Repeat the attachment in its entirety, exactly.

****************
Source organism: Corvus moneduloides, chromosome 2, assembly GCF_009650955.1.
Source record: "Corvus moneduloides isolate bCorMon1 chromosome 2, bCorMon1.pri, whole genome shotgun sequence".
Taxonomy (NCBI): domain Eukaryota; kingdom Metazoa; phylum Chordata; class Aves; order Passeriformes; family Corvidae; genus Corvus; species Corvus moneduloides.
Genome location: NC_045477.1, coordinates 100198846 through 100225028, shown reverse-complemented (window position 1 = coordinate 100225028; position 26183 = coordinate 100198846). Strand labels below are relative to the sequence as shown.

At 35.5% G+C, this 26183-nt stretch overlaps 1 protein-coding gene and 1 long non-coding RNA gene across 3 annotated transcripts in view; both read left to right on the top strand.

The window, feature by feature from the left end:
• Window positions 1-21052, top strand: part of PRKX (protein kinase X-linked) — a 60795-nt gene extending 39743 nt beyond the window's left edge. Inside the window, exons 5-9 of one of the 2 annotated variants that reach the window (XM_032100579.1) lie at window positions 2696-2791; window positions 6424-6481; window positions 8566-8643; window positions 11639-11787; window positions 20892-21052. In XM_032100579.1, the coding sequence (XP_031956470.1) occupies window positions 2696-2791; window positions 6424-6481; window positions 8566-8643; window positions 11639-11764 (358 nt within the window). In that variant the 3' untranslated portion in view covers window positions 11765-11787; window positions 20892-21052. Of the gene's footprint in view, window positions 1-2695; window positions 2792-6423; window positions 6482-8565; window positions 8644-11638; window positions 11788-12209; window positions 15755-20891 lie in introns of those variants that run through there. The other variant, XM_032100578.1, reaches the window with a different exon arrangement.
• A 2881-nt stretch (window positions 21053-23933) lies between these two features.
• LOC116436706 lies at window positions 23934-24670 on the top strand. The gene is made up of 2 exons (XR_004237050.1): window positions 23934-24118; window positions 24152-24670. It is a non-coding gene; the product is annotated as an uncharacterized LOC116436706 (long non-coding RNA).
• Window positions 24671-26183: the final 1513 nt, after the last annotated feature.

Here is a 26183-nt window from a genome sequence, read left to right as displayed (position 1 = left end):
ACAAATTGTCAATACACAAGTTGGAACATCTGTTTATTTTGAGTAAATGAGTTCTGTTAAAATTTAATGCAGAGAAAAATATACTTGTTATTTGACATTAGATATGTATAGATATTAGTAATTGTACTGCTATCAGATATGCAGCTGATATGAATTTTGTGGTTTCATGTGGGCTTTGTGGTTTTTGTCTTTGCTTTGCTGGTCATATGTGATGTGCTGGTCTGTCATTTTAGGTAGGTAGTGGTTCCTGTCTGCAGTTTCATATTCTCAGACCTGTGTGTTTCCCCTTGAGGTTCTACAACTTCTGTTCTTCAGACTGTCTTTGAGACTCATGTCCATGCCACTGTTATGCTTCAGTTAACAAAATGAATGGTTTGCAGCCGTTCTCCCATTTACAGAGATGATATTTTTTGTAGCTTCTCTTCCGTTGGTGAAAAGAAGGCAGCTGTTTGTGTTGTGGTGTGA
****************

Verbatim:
Source organism: Corvus moneduloides, chromosome 2, assembly GCF_009650955.1.
Source record: "Corvus moneduloides isolate bCorMon1 chromosome 2, bCorMon1.pri, whole genome shotgun sequence".
Taxonomy (NCBI): domain Eukaryota; kingdom Metazoa; phylum Chordata; class Aves; order Passeriformes; family Corvidae; genus Corvus; species Corvus moneduloides.
Genome location: NC_045477.1, coordinates 100198846 through 100225028, shown reverse-complemented (window position 1 = coordinate 100225028; position 26183 = coordinate 100198846). Strand labels below are relative to the sequence as shown.

At 35.5% G+C, this 26183-nt stretch overlaps 1 protein-coding gene and 1 long non-coding RNA gene across 3 annotated transcripts in view; both read left to right on the top strand.

The window, feature by feature from the left end:
• Window positions 1-21052, top strand: part of PRKX (protein kinase X-linked) — a 60795-nt gene extending 39743 nt beyond the window's left edge. Inside the window, exons 5-9 of one of the 2 annotated variants that reach the window (XM_032100579.1) lie at window positions 2696-2791; window positions 6424-6481; window positions 8566-8643; window positions 11639-11787; window positions 20892-21052. In XM_032100579.1, the coding sequence (XP_031956470.1) occupies window positions 2696-2791; window positions 6424-6481; window positions 8566-8643; window positions 11639-11764 (358 nt within the window). In that variant the 3' untranslated portion in view covers window positions 11765-11787; window positions 20892-21052. Of the gene's footprint in view, window positions 1-2695; window positions 2792-6423; window positions 6482-8565; window positions 8644-11638; window positions 11788-12209; window positions 15755-20891 lie in introns of those variants that run through there. The other variant, XM_032100578.1, reaches the window with a different exon arrangement.
• A 2881-nt stretch (window positions 21053-23933) lies between these two features.
• LOC116436706 lies at window positions 23934-24670 on the top strand. The gene is made up of 2 exons (XR_004237050.1): window positions 23934-24118; window positions 24152-24670. It is a non-coding gene; the product is annotated as an uncharacterized LOC116436706 (long non-coding RNA).
• Window positions 24671-26183: the final 1513 nt, after the last annotated feature.

Here is a 26183-nt window from a genome sequence, read left to right as displayed (position 1 = left end):
ACAAATTGTCAATACACAAGTTGGAACATCTGTTTATTTTGAGTAAATGAGTTCTGTTAAAATTTAATGCAGAGAAAAATATACTTGTTATTTGACATTAGATATGTATAGATATTAGTAATTGTACTGCTATCAGATATGCAGCTGATATGAATTTTGTGGTTTCATGTGGGCTTTGTGGTTTTTGTCTTTGCTTTGCTGGTCATATGTGATGTGCTGGTCTGTCATTTTAGGTAGGTAGTGGTTCCTGTCTGCAGTTTCATATTCTCAGACCTGTGTGTTTCCCCTTGAGGTTCTACAACTTCTGTTCTTCAGACTGTCTTTGAGACTCATGTCCATGCCACTGTTATGCTTCAGTTAACAAAATGAATGGTTTGCAGCCGTTCTCCCATTTACAGAGATGATATTTTTTGTAGCTTCTCTTCCGTTGGTGAAAAGAAGGCAGCTGTTTGTGTTGTGGTGTGA